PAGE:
MENU presents our 4 worst (and 4 best) predictions from 2019

The game of soccer is a fickle friend, and as such it’s rarely kind to anyone who dares to predict its future. Before the 2019 Canadian Premier League season, we at — knowing full-well we had no clue how things might go for individual clubs in year one — tried at several points to offer our best guesses.

As we welcome a new year (and, soon, a new pre-season full of predictions), we figured now would be a good time to look back at some of the things we were most wrong about (and, in some cases, completely right about) throughout the inaugural season. On occasion, we were nothing short of prophetic. Other times, though… well, you’ll see.

Some of the writers exposed here may have moved on from CPL Editorial, but the ghosts of predictions past haunt them nonetheless.

RELATED READING: Canadian soccer in 2019: A year in review || CPL in 2019: A team-by-team, year-end review

CPL Editorial’s 4 worst 2019 predictions

1. Pacific FC is… what now?

This bold statement came in the wake of Pacific securing Issey Nakajima-Farran’s signature, and a couple weeks before Marcel De Jong’s Achilles injury. They hadn’t yet signed Blake Smith, Zach Verhoven, or Alexander Gonzalez.

Still, this is a top-tier premature prediction; it’s bold, it’s confident, and it’s pure, dead, wrong. Although Pacific had some great moments in 2019, and the youth movement out on Van Isle was one of the best stories of the season, they certainly did not run away with the league.

The Tridents wound up fifth in the combined standings, with a few statement wins to speak of and plenty of amazing stories of young players finding their way, but no on-field successes on the level of Forge or Cavalry in year one.

2. Nobody had any clue who was going to score goals

Forge FC attacker Emery Welshman evades a tackle in a match against Pacific FC. (CPL).
Forge FC attacker Emery Welshman evades a tackle in a match against Pacific FC. (CPL).

Heading into 2019, three names dominated the conversation over who might win the first Golden Boot. Not a single one of them was named Tristan Borges, Dominique Malonga, or Terran Campbell.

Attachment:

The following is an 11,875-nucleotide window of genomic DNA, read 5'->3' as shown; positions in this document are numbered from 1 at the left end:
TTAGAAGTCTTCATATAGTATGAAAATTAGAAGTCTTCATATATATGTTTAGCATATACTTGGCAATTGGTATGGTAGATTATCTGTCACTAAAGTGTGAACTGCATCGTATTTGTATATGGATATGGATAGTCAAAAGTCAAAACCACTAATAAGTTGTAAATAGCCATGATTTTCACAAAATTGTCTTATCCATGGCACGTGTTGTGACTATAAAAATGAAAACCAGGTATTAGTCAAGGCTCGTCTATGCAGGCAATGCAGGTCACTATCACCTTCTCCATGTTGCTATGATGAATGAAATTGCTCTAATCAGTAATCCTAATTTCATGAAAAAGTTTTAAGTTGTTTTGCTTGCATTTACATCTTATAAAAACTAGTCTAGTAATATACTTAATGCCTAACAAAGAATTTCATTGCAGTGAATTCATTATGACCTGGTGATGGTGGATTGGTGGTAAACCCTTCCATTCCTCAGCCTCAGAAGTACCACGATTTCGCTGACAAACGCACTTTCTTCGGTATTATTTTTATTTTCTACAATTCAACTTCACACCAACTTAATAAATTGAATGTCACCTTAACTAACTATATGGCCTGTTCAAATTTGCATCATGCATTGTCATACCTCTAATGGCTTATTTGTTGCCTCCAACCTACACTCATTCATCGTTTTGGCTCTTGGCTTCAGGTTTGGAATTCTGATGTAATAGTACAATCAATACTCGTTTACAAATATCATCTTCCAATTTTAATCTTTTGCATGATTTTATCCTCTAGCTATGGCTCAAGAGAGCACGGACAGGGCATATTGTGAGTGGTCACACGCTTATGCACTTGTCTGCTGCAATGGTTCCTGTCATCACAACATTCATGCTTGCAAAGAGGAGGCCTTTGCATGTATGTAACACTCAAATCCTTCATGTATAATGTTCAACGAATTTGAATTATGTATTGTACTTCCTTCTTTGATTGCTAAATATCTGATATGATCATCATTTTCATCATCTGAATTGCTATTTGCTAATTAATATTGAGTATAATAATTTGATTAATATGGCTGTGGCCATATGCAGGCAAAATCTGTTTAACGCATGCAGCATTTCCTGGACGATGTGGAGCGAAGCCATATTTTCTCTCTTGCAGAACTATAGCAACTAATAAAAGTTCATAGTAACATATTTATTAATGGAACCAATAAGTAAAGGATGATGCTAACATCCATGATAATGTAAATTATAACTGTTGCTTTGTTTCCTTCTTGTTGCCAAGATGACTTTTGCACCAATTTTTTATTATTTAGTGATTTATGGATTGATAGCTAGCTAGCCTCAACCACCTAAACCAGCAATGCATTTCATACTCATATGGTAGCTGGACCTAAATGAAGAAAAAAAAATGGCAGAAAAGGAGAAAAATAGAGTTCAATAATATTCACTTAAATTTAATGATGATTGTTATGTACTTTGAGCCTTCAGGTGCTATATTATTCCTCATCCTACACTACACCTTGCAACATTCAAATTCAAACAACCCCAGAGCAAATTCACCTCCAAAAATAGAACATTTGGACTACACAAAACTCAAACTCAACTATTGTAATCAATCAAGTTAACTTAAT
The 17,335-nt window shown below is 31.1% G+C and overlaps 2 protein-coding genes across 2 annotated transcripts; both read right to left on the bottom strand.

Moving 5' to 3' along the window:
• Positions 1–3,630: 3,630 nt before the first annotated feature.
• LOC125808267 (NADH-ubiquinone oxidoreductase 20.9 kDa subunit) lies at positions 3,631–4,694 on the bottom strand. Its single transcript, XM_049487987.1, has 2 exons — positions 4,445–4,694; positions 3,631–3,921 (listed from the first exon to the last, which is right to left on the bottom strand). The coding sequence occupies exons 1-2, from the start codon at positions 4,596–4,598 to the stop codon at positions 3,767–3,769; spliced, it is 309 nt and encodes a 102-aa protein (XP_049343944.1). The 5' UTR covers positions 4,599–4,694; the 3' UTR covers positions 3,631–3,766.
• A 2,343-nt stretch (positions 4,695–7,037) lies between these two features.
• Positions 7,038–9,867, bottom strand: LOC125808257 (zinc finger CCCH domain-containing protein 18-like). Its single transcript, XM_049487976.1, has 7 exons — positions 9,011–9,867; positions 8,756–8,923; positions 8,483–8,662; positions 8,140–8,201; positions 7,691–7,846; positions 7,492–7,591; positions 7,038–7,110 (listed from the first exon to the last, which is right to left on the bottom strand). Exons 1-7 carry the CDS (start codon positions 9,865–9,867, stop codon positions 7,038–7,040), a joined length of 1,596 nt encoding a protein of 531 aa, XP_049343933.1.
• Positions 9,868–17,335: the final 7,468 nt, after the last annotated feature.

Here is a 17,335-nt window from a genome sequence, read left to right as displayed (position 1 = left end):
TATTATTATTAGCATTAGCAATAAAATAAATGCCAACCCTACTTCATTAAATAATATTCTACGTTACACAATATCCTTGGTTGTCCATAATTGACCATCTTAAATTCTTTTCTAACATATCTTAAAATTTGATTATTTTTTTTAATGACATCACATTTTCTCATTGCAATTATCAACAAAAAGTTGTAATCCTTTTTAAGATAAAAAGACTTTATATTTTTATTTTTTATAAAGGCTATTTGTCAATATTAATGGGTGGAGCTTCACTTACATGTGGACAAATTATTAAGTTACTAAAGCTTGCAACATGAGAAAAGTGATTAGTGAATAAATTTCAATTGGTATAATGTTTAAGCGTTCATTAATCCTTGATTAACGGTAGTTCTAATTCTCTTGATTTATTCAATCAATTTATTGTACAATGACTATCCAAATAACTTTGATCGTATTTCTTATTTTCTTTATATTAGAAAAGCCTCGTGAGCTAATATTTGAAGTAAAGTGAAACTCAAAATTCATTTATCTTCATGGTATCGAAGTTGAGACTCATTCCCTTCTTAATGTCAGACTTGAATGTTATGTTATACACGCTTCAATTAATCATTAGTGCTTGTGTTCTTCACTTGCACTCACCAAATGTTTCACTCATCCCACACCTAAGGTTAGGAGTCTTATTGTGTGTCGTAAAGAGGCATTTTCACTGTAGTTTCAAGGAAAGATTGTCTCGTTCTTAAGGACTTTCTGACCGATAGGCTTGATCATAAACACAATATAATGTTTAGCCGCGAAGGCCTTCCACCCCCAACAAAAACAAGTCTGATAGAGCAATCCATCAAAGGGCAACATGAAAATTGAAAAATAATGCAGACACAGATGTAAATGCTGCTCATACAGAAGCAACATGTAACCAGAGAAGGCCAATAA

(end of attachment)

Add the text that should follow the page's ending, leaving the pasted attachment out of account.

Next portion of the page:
The betting favourite seemed to be Pacific’s Marcus Haber (who wound up with 3 goals), with Forge’s Emery Welshman (3) and FC Edmonton’s Randy Edwini-Bonsu (none) also in the mix (the latter telling on several occasions that he was chasing the scoring title). Luis Alberto Perea (3), too, said in a pre-season interview that he had his eye on the Golden Boot.

This particular writer offered up the name of Michael Cox at York9 as a dark horse candidate. He ended up with no goals in just six appearances.

We were all… well… wrong. Youth took over the CPL far more dramatically than any of us could’ve expected.

3. Too confident in Valour’s backline

Several of us made bold claims about Valour FC, particularly their defence, with the experienced (and well-acquainted) figures of Jordan Murrell and Skylar Thomas expected to command a solid backline, with an excellent understudy in Adam Mitter.

Former CPL Editorial member turned OneSoccer pundit Oliver Platt wrote on this very site last April that he expected Valour to concede the fewest goals in year one. Things didn’t quite work out defensively for Rob Gale’s side, who actually allowed more goals than any other club with 52.

Indeed, Valour’s attack was probably more dangerous than any of us thought it might be. Unfortunately, though, we missed the mark by a broad stroke in thinking they’d be an impenetrable wall defensively.

4. Jimmy Brennan’s goalkeeping surprise

Perhaps one of the biggest surprise players in 2019 was Nathan Ingham, who won York9 FC’s starting goalkeeper job in pre-season and never once looked back.